Budgetary constraints are one of the principal factors that limit the US Food & Drug Administration's ability to conduct frequent and rigorous site inspections of pharmaceutical manufacturers, according to research published in the International Journal of Business Continuity and Risk Management.
Warren Adis, Associate Professor of Information Sciences at the Hagan School of Business, Iona College, in New Rochelle, New York, has analyzed the FDA's risk methodology used for inspecting pharmaceutical manufacturing sites and reviewed its procedures, regulations, and violations as specified in the warning letters sent out by the Administration. The period on which Adis focused is 2004 to 2009, the time during which FDA was transitioning and formalizing its new approach to site inspections. The current research re-evaluates Adis' earlier study which compares the year 2005 when the new risk methodology was incorporated into the inspection process with the year 2008, to judge the impact of this new approach.
"A review of this composite period shows a more slowly declining using of warning letters and citations, with some leveling off in the last two to three years," explains Adis. "This current review therefore presents a more balanced evaluation of FDA performance." In his assessment, Adis suggests that budgetary constraints have led the FDA to use the inspection process as a policy tool to alert manufacturers on the necessity for installing quality risk-based systems, rather than a detailed analysis of manufacturer's violations.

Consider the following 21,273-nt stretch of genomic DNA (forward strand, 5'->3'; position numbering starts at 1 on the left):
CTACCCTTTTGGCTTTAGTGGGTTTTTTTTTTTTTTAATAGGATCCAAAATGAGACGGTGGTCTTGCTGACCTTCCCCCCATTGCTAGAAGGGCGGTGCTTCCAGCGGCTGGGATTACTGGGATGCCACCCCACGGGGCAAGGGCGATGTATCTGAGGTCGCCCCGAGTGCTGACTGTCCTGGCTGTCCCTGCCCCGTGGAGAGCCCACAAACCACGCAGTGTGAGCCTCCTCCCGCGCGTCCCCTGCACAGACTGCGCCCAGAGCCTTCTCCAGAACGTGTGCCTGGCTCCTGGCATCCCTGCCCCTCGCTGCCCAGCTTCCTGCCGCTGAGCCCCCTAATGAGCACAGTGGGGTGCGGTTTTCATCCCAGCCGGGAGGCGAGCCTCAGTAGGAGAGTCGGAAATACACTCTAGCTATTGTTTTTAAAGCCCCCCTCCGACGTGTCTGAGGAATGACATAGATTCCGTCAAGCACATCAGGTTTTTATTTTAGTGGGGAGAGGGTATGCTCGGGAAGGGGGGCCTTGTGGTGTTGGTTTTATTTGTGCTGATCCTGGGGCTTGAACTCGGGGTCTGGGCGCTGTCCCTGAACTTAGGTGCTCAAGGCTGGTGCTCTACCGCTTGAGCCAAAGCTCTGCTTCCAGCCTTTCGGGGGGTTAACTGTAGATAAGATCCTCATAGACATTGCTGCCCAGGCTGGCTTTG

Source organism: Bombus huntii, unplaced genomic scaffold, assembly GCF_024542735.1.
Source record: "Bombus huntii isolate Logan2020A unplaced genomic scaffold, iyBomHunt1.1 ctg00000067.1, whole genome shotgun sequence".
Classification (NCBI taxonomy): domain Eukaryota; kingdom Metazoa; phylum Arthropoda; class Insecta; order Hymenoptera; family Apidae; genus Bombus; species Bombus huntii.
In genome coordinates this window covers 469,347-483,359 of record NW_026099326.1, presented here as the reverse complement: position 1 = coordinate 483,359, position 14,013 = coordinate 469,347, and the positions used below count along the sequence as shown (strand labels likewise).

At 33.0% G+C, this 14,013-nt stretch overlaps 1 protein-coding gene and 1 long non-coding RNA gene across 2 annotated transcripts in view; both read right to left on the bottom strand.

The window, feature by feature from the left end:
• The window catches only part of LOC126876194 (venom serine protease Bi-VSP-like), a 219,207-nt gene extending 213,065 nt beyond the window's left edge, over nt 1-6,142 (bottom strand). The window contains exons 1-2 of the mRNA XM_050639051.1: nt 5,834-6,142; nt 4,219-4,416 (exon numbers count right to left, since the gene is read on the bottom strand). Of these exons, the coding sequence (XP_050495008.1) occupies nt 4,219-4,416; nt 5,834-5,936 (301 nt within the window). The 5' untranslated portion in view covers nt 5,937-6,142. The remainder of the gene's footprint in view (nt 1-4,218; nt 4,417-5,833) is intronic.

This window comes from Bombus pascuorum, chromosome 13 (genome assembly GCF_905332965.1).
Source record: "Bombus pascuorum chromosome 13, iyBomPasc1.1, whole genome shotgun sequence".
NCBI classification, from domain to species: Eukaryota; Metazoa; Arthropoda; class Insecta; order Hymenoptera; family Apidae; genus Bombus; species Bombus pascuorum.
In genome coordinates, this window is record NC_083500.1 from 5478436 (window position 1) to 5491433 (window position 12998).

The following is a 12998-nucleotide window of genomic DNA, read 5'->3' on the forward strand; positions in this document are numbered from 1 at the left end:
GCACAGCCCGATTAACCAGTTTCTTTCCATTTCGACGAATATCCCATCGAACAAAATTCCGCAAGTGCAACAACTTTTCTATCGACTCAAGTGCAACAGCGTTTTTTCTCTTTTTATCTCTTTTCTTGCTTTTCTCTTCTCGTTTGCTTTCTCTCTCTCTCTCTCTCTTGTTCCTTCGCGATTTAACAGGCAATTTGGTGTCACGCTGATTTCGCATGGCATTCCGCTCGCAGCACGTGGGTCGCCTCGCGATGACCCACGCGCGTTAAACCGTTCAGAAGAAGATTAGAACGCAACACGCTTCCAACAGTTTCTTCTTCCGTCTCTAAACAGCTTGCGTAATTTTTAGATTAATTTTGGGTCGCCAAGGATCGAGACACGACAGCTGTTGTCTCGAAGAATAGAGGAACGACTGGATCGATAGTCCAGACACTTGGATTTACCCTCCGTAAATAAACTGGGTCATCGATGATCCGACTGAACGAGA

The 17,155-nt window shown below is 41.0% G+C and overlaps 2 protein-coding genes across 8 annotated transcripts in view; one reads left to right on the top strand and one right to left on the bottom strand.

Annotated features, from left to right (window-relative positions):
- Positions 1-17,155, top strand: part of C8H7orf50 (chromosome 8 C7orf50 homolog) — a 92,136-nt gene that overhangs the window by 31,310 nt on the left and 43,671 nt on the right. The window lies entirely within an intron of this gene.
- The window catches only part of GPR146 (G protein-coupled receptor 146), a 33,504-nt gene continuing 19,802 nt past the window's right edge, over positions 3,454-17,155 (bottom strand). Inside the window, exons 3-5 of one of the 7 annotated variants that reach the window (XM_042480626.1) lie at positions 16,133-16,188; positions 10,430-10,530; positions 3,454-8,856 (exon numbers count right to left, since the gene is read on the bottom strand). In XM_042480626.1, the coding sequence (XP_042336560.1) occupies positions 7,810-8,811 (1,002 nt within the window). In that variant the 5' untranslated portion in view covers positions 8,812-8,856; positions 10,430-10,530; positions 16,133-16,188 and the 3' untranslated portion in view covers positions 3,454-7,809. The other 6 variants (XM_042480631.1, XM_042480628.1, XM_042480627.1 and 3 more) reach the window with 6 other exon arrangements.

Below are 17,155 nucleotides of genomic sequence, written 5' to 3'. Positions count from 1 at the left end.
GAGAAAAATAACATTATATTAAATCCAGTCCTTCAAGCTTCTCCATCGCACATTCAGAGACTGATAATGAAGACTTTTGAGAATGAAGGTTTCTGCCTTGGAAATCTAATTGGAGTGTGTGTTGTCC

"By failing to specify quality assurance violations, the FDA is not providing the necessary oversight and guidance to the pharmaceutical manufacturing industry," says Adis. Furthermore, by sustaining this less than rigorous approach, the FDA may be inadvertently allowing manufacturers to take advantage of the current system and to meet quality and standards obligations by building up complaints files and the like rather than addressing the actual safety and risk issues.
Adis has previously recommended that the FDA should use its risk methodology and its 820 regulations as tools to diagnose systemic weaknesses within a given manufacturer's production processes, and then provide detailed information that must be acted on. A more invigorated 820 inspection process will preclude manufacturers from the possibility of gaming the site inspections and improve safety across the industry and its products, says Adis.
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